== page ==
An important element of a Drug Science approach is to integrate the third person perspective of objective data with the first person perspective of subjective experience – call it the phenomenology of altered states of consciousness. This means to explore and evaluate the character of different altered states of consciousness that people search for. Generally the MIND Academy discusses phenomenology and norms associated with altered states of consciousness in the framework of Bewusstseinskultur.

Bewusstseinskultur, or culture of consciousness, entails a scientific and public discourse on which states of consciousness are valuable. Such discourse should build on scientific knowledge. Having the opportunity and perspectives to evaluate altered states of consciousness and their value for individual and collective life has the potential to improve the life of individuals and society.

Thomas Metzinger4, professor of philosophy at the University of Mainz, coined and developed the concept of Bewusstseinskultur starting in the 1990s. Furthermore, he is a member of the MIND Scientific Advisory Board. The original 2002 publication giving a comprehensive definition of what he means by Bewusstseinskultur was published in German, however, an introductory explanation in English is available here5. The concept is open for further development and specification.


The Drug Science Program (DSP) currently contains five different modules. Each module consists of a full-day workshop, in which distinct aspects of drug science are covered. Unlike in the psychedelic integration workshop BEYOND EXPERIENCE, these modules are based on information, critical discourse, or learning to apply life-saving procedures (see module 2).

The first module is mandatory for all attendees, after which the modules 2-4 can be visited freely by choice. Module 5 can be visited without having attended the first.

The modules are: (1) Psychoactive Substances: Basic Knowledge, in which we lay the foundation for approaching the topic of drug science. Coming from an informational perspective as well as an attitude-building and reflexive perspective, participants will learn to engage the topic with a rational stance. After the introductory module, the advanced modules are (2) Psychoactive Substances: Drug Emergencies, (3) Psychoactive Substances: Neurobiology and Neuropharmacology, (4) Psychoactive Substances: Psychedelics, and (5) Psychoactive Substances: Drug Law, History, And Culture.

Through completion of the program, participants acquire theoretical and practical knowledge from different disciplines and professions. The Drug Science Program is a certifiable program, meaning it is possible to apply for certification after completion of all modules through a final test. It will also be possible to obtain CME/CE credits. Furthermore, MIND members benefit from a special discount.


The goal of the Drug Science Program online course is to equip medical doctors, neuroscientists, psychologists and psychotherapists, healthcare professionals, journalists, and many others who work in the field with grounded knowledge, and to inform them of current research. This should facilitate a knowledge-oriented and evidence-based approach to the topic. Of course the Drug Science Program is not an ideology, but a platform for critical discourse. The main classes of psychoactives that will be explored are stimulants, depressants and sedatives, alcohol and cannabinoids, and psychedelics.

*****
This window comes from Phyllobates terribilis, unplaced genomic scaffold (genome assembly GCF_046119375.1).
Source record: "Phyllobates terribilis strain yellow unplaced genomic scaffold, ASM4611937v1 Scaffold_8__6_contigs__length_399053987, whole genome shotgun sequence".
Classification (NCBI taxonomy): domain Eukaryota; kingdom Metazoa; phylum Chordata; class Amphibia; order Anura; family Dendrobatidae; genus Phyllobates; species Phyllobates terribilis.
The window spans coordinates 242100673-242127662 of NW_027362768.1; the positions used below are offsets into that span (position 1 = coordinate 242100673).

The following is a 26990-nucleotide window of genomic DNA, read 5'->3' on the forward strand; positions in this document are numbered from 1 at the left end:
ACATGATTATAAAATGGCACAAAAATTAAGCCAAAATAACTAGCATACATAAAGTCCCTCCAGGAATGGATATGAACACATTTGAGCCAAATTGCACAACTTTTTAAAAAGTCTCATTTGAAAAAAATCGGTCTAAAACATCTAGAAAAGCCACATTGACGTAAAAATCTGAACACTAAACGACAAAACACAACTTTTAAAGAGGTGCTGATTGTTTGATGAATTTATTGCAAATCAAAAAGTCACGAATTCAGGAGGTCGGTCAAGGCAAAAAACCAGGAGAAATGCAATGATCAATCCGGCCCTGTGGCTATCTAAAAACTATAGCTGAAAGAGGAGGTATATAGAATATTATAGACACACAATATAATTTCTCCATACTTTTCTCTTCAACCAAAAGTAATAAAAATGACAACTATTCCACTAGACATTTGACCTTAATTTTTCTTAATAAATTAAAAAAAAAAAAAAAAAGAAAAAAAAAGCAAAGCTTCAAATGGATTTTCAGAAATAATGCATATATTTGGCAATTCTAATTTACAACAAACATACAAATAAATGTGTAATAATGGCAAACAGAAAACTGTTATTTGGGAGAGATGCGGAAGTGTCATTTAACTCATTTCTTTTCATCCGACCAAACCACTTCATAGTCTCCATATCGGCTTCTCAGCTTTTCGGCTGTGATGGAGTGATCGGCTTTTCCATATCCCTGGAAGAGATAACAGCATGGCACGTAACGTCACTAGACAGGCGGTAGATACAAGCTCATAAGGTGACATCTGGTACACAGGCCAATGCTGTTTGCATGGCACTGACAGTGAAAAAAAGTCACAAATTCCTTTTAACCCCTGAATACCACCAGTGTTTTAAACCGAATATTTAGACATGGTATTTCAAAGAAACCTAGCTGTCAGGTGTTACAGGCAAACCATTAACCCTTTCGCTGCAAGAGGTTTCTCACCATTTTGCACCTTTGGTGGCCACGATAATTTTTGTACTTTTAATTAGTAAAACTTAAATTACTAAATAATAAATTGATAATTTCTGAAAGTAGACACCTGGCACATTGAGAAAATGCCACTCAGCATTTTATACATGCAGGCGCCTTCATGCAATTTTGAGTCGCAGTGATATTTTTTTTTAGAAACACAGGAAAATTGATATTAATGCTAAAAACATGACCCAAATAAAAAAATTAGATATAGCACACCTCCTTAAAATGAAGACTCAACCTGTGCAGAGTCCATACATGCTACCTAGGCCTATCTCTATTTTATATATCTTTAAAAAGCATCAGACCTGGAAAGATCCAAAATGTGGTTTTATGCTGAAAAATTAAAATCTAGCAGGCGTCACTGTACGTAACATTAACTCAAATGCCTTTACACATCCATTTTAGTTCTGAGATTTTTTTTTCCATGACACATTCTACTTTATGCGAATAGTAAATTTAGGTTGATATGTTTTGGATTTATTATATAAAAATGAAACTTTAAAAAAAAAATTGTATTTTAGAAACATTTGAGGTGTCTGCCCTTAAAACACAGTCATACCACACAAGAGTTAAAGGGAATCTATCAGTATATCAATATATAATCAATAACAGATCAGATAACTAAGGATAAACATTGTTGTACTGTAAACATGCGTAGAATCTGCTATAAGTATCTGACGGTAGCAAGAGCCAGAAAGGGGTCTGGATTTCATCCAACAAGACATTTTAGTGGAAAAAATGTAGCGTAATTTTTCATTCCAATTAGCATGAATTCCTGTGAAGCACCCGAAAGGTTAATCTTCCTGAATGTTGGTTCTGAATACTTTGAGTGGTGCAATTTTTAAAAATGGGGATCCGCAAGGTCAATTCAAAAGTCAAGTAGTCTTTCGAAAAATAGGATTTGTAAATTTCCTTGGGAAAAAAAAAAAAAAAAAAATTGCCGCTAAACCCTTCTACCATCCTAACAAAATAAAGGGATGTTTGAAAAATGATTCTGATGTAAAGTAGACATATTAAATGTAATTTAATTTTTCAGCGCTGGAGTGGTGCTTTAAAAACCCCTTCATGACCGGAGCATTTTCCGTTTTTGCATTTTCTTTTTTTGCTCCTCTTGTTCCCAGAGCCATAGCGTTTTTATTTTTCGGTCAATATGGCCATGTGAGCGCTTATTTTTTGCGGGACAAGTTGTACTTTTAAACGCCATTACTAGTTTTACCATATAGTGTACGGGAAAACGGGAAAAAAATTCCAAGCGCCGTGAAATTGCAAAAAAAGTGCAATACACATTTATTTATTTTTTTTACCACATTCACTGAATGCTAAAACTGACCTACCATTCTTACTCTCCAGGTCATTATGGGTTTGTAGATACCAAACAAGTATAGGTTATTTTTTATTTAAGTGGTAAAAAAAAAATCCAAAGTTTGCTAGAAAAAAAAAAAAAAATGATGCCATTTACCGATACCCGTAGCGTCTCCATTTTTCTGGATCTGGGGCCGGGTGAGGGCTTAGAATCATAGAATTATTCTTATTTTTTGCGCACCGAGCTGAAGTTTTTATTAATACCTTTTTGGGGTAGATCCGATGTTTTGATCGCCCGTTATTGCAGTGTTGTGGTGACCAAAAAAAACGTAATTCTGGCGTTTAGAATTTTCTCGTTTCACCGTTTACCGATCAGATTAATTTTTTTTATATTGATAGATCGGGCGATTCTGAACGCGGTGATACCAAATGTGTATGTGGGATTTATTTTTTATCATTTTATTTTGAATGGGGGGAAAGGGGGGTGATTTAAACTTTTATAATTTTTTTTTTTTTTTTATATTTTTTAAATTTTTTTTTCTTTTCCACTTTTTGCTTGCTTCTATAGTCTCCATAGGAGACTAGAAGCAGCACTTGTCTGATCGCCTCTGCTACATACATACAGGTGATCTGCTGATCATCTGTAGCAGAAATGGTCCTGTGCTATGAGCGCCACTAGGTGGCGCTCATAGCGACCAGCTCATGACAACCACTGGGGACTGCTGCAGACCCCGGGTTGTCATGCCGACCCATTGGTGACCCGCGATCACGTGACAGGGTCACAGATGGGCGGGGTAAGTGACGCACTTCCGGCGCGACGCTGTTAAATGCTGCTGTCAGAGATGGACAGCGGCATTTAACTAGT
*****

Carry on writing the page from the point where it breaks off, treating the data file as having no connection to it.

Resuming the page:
Furthermore, participants should develop the ability to recognize and act responsibly in risky situations. By having a solid information base, participants are able to explore their social biases and misinformation. Thereby, medical doctors or psychotherapists can avoid potential harm to their patients, and decision makers may minimize the danger of damaging public campaigns.


The first module, “Psychoactive Substances – Basic Knowledge”, provides a broad knowledge base and creates common ground from which a deeper understanding can grow in the specialization modules. Perhaps most importantly, attitude-building and terminology in regard to substance-related information is one of the cornerstones of the first module, to ensure that everyone speaks the same language. Participants learn how to address and understand the scientific terminology surrounding psychoactive substances and altered states of consciousness. They get an overview of effects, potentials and harms, and the different cultural and scientific traditions that formed around them. The module touches briefly on models of substance regulation. The main substance classes and a basic understanding of neurobiology, neurochemistry and neuroanatomy are covered. At the end of this module, participants will have gained basic knowledge about the mechanism of action, risks, subjective effects, and epidemiology for each substance group, and they should be able to adapt substance-related knowledge to different social situations.